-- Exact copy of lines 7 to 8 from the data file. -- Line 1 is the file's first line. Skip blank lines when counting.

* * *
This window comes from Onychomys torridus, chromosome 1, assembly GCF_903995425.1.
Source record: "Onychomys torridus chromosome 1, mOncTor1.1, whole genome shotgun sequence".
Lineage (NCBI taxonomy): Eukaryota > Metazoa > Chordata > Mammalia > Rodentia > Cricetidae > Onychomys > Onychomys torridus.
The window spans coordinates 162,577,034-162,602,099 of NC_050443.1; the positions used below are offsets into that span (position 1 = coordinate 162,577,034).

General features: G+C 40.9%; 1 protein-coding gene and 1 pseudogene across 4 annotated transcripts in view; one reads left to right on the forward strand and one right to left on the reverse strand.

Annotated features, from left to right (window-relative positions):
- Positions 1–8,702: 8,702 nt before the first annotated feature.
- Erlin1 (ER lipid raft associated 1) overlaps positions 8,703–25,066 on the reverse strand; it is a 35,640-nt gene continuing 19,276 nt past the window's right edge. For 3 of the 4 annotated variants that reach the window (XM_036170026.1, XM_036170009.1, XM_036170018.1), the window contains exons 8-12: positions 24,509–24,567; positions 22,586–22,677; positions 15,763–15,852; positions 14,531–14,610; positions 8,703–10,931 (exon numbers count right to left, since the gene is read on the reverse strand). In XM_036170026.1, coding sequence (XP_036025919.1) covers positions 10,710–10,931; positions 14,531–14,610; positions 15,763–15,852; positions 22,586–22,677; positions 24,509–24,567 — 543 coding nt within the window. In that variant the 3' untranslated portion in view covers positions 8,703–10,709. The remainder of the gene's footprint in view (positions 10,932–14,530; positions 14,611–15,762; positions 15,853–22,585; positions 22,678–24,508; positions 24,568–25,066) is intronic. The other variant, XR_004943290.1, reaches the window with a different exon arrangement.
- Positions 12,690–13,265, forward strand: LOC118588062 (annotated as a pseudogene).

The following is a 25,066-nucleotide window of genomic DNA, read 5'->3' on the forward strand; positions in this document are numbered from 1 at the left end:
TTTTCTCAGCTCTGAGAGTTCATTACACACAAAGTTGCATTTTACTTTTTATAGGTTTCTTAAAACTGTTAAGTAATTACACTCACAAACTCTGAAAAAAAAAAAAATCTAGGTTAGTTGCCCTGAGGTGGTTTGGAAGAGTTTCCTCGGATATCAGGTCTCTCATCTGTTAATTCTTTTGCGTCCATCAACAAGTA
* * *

- Positions 1–8,702: 8,702 nt before the first annotated feature.
- Erlin1 (ER lipid raft associated 1) overlaps positions 8,703–25,066 on the reverse strand; it is a 35,640-nt gene continuing 19,276 nt past the window's right edge. For 3 of the 4 annotated variants that reach the window (XM_036170026.1, XM_036170009.1, XM_036170018.1), the window contains exons 8-12: positions 24,509–24,567; positions 22,586–22,677; positions 15,763–15,852; positions 14,531–14,610; positions 8,703–10,931 (exon numbers count right to left, since the gene is read on the reverse strand). In XM_036170026.1, coding sequence (XP_036025919.1) covers positions 10,710–10,931; positions 14,531–14,610; positions 15,763–15,852; positions 22,586–22,677; positions 24,509–24,567 — 543 coding nt within the window. In that variant the 3' untranslated portion in view covers positions 8,703–10,709. The remainder of the gene's footprint in view (positions 10,932–14,530; positions 14,611–15,762; positions 15,853–22,585; positions 22,678–24,508; positions 24,568–25,066) is intronic. The other variant, XR_004943290.1, reaches the window with a different exon arrangement.